Many of these buildings are under construction now, and only require a fee of 5% of the purchase price to secure tomorrow’s home at today’s pricing. Given that the median price of a resale condominium in downtown Seattle rose 19% in 2017, the savings can be significant when planning ahead. In the Seattle area, waiting a few more years will undoubtedly result in less selection and higher price points. The reservation/presale method also affords you the opportunity to take a year or two to get organized before undertaking a move, not to mention the value appreciation your home will continue to gain before it is sold a few years down the road.
2. Plan to put your home on the market…but before you do, get a home equity loan. This is fairly easy to do and many banks (where you already have a relationship), offer them at little or no cost. An appraisal may be required, but use those funds for flexibility – a deposit on a smaller home here, a down payment for a home in a sunny spot, or check something off of your bucket list. Consult with your real estate agent and designer, and use some of that windfall for making home improvements that will benefit you now and at the time of sale. You don’t have to pay interest on that loan until you use it.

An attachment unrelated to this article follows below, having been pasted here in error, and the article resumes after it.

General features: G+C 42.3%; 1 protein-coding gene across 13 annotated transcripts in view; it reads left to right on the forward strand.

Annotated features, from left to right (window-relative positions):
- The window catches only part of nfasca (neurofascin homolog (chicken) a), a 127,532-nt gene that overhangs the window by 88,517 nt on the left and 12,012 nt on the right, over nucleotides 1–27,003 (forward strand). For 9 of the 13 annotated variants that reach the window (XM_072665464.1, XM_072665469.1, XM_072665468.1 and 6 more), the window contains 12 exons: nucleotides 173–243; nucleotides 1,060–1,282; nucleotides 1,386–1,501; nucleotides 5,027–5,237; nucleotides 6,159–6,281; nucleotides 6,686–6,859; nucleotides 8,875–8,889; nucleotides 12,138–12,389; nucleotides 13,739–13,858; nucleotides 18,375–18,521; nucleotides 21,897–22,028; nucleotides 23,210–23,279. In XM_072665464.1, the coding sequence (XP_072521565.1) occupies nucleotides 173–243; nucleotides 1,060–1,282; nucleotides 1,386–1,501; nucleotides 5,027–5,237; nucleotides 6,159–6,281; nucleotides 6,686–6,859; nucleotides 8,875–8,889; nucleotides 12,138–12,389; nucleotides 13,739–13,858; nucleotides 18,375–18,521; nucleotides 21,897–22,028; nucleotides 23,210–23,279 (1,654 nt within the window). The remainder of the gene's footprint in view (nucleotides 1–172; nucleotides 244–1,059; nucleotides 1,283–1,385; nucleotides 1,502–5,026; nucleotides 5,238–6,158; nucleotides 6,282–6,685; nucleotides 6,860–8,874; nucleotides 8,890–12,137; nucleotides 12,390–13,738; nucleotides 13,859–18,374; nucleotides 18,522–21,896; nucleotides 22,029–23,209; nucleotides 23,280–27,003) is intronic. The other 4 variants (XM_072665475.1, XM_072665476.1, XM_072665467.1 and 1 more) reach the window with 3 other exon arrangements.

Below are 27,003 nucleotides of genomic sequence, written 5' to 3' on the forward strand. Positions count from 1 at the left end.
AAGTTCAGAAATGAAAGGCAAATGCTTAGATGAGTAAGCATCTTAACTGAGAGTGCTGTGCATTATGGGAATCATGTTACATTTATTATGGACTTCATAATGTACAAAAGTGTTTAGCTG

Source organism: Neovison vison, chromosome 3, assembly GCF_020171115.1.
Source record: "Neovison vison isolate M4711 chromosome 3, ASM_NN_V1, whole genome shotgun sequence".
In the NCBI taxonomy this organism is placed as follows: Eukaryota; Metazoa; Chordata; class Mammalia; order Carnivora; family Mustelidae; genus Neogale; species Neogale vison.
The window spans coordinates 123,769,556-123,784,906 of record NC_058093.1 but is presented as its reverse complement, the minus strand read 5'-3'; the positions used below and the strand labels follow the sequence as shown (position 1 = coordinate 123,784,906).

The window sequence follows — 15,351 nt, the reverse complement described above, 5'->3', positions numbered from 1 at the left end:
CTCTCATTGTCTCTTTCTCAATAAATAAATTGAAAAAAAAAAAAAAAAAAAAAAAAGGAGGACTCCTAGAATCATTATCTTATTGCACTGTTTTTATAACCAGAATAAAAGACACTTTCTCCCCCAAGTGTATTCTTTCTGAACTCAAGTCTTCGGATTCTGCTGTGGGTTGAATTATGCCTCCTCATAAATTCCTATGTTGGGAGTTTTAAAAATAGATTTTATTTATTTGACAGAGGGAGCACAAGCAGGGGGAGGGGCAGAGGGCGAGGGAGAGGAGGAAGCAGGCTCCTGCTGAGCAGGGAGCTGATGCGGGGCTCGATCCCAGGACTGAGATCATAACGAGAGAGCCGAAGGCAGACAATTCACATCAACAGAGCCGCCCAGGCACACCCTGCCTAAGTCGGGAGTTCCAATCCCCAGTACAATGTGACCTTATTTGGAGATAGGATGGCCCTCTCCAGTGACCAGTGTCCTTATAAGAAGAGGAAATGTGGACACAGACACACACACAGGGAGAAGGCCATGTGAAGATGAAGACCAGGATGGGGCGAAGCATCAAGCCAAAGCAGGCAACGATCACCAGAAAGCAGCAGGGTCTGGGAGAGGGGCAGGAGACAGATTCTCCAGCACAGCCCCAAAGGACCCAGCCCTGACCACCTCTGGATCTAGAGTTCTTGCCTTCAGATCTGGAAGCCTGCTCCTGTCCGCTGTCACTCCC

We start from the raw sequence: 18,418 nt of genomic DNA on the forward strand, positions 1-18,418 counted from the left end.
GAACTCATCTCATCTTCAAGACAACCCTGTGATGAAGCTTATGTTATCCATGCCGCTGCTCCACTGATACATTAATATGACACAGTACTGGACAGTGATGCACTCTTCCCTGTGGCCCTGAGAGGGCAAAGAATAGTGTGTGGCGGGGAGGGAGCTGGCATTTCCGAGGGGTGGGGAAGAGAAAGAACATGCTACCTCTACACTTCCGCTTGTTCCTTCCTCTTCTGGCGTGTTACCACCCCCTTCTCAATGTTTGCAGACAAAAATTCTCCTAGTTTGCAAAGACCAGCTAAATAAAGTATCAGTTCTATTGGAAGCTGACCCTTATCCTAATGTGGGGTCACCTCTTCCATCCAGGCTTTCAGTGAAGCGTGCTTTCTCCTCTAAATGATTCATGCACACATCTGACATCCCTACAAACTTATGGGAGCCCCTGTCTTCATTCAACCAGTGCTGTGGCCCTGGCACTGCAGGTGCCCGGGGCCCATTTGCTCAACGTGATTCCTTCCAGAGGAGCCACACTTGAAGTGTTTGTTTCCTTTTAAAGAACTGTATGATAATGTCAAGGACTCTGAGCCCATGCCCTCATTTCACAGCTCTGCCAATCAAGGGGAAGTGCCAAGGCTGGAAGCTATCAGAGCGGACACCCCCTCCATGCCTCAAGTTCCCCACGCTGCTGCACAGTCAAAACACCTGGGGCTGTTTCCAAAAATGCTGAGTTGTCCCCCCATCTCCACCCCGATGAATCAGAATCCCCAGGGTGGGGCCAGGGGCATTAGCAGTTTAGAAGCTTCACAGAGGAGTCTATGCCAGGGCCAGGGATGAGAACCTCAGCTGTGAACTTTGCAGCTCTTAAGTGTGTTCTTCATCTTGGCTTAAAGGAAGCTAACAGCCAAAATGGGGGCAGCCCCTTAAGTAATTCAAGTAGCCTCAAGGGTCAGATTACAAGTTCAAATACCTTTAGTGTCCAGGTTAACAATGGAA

3. Explore whether building an ADU (Auxiliary Dwelling Unit or “Mother-in-Law”) or a DADU (Detached Auxiliary Dwelling Unit) may be an option for you. Can you live on one floor of your home and rent out the lower level? Is it possible to build over the garage or put a modular home on your lot? Our local zoning laws are changing to allow more urban density. Think about a mini family compound or deferring some of your mortgage payment, taxes and insurance with rental income. Not only can an ADU or DADU provide additional income, they are also highly desirable features for millennial buyers, and will add value to your home when you decide to sell.